I can’t recall the first time seeing a Rothko painting. I’m pretty sure I didn’t like it whichever one it was. I just didn’t get Rothko’s work at all. I had different opinions about art back then, but I’ll get into that later.
It wasn’t until Charlotte and I went to Jackson, MS for the When Modern Was Contemporary exhibit at The Mississippi Museum of Art that I drastically changed my mind about Rothko’s work.
My main goal was to see the Jackson Pollock painting on display, since Pollock was the first painter that inspired me to paint. That was an amazing painting to see and I felt grateful seeing it. In Pollock’s work I can see all of time being laid out in front of us and everything is happening at once.
The show also had a Georgia O’Keeffe painting, which Charlotte really loved. There were paintings by Willem de Kooning, Lee Krasner, Jacob Lawrence, Forrest Bess and each one had its own universe within it. Through our wonder and joy we were granted a small glimpse into the magic of the muse. I didn’t realize this magic for a long time, but later came to believe that art is magic and I saw it first hand.
We had a fun time imagining what the artists were thinking about when they painted such works. Or what it takes to wrangle enough focus and have enough talent to paint reality, the way that they saw it.
It was one amazing painting after another. I felt like I was in another world. We spent hours in there just soaking up the vibes, visiting almost all the paintings more than once.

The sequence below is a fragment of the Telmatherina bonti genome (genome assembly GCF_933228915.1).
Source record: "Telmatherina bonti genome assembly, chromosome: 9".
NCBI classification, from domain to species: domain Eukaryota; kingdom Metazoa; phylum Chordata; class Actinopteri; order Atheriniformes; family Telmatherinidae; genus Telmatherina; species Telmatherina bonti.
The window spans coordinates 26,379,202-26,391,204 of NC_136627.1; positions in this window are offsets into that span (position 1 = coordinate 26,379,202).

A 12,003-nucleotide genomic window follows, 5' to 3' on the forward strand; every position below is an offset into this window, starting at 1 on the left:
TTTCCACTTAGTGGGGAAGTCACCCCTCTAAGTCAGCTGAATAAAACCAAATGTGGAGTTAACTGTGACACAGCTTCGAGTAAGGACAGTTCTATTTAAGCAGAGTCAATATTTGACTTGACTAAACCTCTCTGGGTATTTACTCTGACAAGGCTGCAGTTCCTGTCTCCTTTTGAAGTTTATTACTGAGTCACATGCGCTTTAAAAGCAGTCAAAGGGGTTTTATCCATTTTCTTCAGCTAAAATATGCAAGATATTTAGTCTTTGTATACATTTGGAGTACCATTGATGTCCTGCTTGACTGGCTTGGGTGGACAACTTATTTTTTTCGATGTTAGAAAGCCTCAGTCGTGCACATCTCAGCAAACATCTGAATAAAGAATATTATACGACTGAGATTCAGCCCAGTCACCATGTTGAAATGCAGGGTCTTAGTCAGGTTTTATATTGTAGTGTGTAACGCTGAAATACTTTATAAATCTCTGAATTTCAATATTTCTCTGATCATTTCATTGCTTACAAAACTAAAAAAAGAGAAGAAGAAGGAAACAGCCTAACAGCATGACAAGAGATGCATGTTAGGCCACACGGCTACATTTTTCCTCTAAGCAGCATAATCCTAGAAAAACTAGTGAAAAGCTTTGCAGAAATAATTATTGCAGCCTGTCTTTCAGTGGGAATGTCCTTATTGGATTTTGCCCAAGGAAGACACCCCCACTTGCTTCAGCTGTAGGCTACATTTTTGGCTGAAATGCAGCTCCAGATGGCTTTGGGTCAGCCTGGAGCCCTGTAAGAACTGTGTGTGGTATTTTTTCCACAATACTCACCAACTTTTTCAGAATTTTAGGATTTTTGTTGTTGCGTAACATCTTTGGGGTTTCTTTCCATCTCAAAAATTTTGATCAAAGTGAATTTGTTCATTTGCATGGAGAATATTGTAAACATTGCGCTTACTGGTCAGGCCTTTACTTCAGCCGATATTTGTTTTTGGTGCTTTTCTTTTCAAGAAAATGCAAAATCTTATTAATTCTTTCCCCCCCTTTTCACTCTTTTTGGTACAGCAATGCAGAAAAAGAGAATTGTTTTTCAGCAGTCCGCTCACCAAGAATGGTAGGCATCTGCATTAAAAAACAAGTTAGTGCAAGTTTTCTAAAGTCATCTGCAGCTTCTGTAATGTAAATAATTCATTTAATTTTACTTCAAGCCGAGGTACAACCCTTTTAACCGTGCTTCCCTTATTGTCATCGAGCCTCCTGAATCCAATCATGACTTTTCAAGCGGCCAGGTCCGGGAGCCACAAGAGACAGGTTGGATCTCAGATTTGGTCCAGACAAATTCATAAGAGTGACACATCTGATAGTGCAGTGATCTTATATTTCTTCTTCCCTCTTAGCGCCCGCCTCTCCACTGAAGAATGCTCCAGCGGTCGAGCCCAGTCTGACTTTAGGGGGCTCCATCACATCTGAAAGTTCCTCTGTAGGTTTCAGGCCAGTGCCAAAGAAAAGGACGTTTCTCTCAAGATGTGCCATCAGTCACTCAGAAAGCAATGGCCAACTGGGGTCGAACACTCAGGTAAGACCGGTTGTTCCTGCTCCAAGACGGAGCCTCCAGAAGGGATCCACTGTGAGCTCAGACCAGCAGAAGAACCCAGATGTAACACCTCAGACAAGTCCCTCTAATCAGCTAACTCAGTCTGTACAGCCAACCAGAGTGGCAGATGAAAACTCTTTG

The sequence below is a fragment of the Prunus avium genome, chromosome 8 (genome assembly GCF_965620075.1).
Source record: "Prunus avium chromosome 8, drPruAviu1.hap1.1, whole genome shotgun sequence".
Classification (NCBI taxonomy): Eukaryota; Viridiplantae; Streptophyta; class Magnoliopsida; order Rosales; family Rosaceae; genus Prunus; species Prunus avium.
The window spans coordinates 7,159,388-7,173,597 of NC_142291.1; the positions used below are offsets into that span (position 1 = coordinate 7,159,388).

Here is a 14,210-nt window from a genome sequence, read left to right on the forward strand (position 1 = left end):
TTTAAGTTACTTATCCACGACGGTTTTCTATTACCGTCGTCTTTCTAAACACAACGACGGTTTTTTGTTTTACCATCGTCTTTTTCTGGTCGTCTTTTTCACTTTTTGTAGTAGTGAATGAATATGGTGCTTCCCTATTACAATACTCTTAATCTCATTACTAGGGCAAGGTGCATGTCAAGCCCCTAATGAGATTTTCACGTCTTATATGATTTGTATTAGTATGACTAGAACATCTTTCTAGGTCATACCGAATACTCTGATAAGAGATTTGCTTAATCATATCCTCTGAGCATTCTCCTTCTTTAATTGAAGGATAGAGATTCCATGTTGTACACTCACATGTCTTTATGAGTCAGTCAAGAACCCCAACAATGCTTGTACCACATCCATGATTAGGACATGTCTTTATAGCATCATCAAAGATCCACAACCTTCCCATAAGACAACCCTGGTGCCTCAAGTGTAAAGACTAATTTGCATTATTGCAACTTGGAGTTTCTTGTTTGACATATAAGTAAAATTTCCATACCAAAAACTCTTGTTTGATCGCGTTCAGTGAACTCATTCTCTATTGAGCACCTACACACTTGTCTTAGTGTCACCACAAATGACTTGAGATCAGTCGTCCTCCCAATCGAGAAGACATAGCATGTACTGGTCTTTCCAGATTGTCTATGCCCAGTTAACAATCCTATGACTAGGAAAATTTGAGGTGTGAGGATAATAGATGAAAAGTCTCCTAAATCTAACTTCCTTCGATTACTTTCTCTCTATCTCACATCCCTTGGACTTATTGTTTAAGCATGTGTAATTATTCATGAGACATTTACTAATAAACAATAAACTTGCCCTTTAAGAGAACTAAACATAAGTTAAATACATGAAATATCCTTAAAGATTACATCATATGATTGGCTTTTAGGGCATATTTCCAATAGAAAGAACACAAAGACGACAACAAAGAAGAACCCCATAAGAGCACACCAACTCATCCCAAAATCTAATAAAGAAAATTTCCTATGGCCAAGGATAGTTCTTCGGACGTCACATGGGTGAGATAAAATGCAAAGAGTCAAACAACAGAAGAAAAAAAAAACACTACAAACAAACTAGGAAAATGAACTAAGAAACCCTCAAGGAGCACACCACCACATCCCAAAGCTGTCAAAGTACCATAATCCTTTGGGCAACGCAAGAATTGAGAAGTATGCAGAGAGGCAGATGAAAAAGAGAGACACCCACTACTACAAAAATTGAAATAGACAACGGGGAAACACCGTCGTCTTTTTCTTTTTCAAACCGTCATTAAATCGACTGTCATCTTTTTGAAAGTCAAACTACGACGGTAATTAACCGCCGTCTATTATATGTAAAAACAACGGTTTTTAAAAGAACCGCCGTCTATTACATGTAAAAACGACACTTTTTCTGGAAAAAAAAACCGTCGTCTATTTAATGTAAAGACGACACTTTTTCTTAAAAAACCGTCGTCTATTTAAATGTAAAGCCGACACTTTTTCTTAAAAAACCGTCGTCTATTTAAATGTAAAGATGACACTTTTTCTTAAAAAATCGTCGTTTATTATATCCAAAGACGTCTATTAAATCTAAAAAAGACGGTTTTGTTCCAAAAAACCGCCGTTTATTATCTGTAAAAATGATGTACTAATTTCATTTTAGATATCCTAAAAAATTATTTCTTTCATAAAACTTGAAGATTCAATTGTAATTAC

In the past I tended to categorize art in my mind. The categories were basic: Good, bad, I like that, and hmm interesting was about all I had. After that show my categories broke away and I saw not just style and color, but emotional depth within the universe of a painting or drawing. I began to see into paintings. My mind was stretched out like a canvas and new visions, dreams and ideas covered it like a warm wave.
The Rothko painting we saw in Jackson (Old Gold Over White, 1956), was in the last room of the exhibit so it was one of the last paintings we saw. Charlotte and I had been through a whirlwind of joy discovering all this art for ourselves, so our minds were open and we could appreciate any and every painting.
Looking at the Rothko painting I could somehow see into his mind and soul. He wasn’t just squaring three colors in an obsessed, absurd way, oh no, he was painting entire scenes that encapsulate human emotions. In his work I see sunsets, desolate landscapes, mountain vistas. He stuck to his vision and I have to give him credit for that.
Rothko was born Marcus Rothkowitz in Dvinsk, Russia in 1903 and was one of the leading Abstract Expressionists of his day. I came to appreciate Rothko’s art even more once I looked into his methods and thought process.
He said, “A painting is not a picture of an experience, but is the experience” and that “if you are only moved by color relationships, you are missing the point. I am interested in expressing the big emotions – tragedy, ecstasy, doom.”
Thinking like this helped me realize that a painting isn’t just a painting, but contains all of life. If we try to put our ideas and beliefs onto paintings then nothing is original and becomes stale. Art is more enjoyable if we remove our notions and know there is another universe where art exists and we’re blessed enough to experience it.